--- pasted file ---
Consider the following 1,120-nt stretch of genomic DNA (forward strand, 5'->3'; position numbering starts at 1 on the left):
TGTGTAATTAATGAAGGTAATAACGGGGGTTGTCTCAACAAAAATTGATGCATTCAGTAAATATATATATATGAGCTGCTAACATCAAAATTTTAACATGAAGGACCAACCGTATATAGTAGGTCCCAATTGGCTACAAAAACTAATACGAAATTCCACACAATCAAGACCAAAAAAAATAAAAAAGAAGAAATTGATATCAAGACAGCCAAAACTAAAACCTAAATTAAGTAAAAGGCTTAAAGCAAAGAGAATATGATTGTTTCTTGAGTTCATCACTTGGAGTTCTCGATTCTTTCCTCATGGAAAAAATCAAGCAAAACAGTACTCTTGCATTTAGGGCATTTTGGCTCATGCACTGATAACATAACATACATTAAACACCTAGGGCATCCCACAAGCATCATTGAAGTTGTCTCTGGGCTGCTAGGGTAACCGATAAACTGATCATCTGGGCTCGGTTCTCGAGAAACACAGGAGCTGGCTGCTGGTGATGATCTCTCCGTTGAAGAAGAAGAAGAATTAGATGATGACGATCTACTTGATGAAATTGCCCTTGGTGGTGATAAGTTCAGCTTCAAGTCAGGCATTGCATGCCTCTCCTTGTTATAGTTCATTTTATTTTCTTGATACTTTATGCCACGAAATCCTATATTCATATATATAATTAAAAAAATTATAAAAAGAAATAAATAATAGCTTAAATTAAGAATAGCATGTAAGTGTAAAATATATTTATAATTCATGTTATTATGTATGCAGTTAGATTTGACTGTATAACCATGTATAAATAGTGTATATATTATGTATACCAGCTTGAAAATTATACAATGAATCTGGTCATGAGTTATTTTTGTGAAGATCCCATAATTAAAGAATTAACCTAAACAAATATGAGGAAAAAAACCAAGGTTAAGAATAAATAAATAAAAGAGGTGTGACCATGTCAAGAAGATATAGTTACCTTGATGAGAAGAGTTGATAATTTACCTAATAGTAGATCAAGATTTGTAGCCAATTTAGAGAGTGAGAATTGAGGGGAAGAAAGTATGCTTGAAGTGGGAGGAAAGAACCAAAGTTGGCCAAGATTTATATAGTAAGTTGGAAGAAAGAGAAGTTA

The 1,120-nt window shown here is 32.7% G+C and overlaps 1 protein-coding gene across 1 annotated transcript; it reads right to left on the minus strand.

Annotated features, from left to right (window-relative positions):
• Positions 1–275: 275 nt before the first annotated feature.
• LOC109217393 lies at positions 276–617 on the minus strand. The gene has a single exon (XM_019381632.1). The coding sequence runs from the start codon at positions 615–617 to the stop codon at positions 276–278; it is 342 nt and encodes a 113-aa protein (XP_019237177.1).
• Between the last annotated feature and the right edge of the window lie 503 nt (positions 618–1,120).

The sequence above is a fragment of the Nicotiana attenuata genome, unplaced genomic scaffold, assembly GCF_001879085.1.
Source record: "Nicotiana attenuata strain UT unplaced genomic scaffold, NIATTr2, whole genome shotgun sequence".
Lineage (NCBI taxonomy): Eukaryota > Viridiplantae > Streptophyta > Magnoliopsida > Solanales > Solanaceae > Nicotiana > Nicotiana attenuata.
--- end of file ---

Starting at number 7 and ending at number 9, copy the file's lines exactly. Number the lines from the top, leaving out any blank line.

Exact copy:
• Between the last annotated feature and the right edge of the window lie 503 nt (positions 618–1,120).

The sequence above is a fragment of the Nicotiana attenuata genome, unplaced genomic scaffold, assembly GCF_001879085.1.
Source record: "Nicotiana attenuata strain UT unplaced genomic scaffold, NIATTr2, whole genome shotgun sequence".